Depending on where you live, you could be getting ready for the cold winter weather that will be here soon. While we are protecting our pipes and stocking up on heating fuel, it is a good time to think about our pets as well.
Many pet owners falsely believe that because their pet has a coat of fur, that they can tolerate the temperature drops better than people. This is not the case. Like us, they are used to the warmth and comfort of our indoor living, and the weather change can be just as uncomfortable. They don’t have the opportunity to put on a waterproof and comfy down coat and rubber boots like we do. Your dog or cat can be just as subject to frostbite and hypothermia as you and your family
Now Is The Time To Give Our Pets A Little Extra Care
Put A Sweater On Your Dog – Some dogs won’t wear a sweater, no matter how cold they get. But if your dog will tolerate it, a sweater is a great answer for keeping your dog toasty warm. Consider keeping the sweater on your dog even in the house. Short-haired dogs and senior citizens are usually appreciative of the extra layer of warmth. Keep in mind that dogs lose the majority of their body heat through the pads of their feet. When out walking in the cold and ice, there is a limit to how much a sweater or coat will help. Look for signs that your dog is uncomfortably cold, such as shivering, slowing down or stopping, or whining. If you see these behaviors, it is time to get them to a warmer spot.
A Winter Cut – If you have your dog groomed, have a longer-hair winter cut done. Save the shaved coiffure for summer. A longer coat is a warmer coat.
Take Extra Care With Your Senior Dog – If you have arthritis or know someone who does, you know that cold weather is especially painful on joints. It is hard to get the body moving on cold and wet days. It is the same for your dog. Make sure they have a thick warm blanket and soft bed in a warm area so they can nap in comfort. If you are able to afford one, a heated dog bed would be especially welcomed by your dog. When going for walks, be careful of slippery spots. They may have 4-wheel drive, but old legs aren’t as steady and sure as young ones on snow and ice.
Moisturize- Frigid dry weather can damage your dogs’ skin. Add a skin and coat supplement to their food to prevent their skin from getting flaky and itchy this winter. Coconut is a good natural supplement and dogs usually love the taste. You can also apply the oil topically if you find rough patches on their skin or paw pads.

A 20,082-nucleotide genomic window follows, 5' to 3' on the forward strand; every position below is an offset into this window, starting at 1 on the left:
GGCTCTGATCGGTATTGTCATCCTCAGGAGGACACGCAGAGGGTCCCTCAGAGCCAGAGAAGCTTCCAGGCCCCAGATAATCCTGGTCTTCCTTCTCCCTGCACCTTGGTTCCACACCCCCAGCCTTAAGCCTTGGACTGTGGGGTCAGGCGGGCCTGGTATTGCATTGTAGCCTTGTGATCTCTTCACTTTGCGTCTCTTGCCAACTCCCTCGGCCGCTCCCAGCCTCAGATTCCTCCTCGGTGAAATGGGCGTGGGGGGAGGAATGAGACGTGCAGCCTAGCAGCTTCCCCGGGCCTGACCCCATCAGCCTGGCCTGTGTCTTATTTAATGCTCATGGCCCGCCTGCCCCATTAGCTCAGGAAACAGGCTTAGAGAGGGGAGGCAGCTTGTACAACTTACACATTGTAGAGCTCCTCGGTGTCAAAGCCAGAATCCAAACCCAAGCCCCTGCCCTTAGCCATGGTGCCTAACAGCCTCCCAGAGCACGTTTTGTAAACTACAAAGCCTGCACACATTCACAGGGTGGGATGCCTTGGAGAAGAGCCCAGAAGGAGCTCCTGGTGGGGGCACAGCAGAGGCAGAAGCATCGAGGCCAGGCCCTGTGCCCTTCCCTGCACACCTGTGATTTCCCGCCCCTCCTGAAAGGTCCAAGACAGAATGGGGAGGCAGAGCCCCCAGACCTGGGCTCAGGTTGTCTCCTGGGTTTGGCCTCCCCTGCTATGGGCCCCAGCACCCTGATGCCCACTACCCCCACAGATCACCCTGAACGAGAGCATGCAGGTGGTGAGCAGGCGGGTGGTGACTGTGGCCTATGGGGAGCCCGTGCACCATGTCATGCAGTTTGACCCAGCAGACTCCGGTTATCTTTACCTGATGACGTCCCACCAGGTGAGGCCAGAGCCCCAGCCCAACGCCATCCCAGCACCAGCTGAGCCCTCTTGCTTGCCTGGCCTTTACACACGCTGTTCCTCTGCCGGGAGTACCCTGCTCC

Don’t Overfeed – Make sure the extra layer of winter warmth is from a coat and not a layer of fat. Winter usually means less exercise for dogs. Instead of needing more food, they actually need less. Don’t let the pounds creep on over the cold, dark winter. That would be a good lesson for people to abide by also.
Hydrate- Just because it is cold outside doesn’t mean your dog needs less water. They can dehydrate just as quick as they can in the summer. Eating snow is not a substitute for a long drink of water. If you take your dog out for a day of winter fun, make sure you take plenty of water for the both of you.
Proper Foot Care- Dogs feet are prone to cracking in the winter, if allowed to progress it can become quite painful to your pet. Salt on winter sidewalks and streets can burn and irritate the cracked areas. After outings, always wash and dry their feet to prevent the irritation and ingesting the salt by licking their feet.
Be Wary Of Toxins- With winter comes the potential of increased exposure to poisons. Propylene glycol, the main ingredient in antifreeze tastes like candy to your dog and kids. They will readily drink it or lick it off the ground. Antifreeze is extremely toxic, even a very small amount can be fatal. Take all precautions to keep your pets (and children) away from this toxin.
Monitor Outside Time – Dogs love to play in the snow, especially if you have kids. Exercise is recommended always, but be careful how long they are exposed to extreme conditions. Bring them inside for warming breaks to get their paws and bodies back to normal temperature.
Harsh winter weather can pose a variety of safety concerns for responsible pet owners, but with common sense, we can make sure to keep our pets safe until we see ice melting and the welcome signs of spring.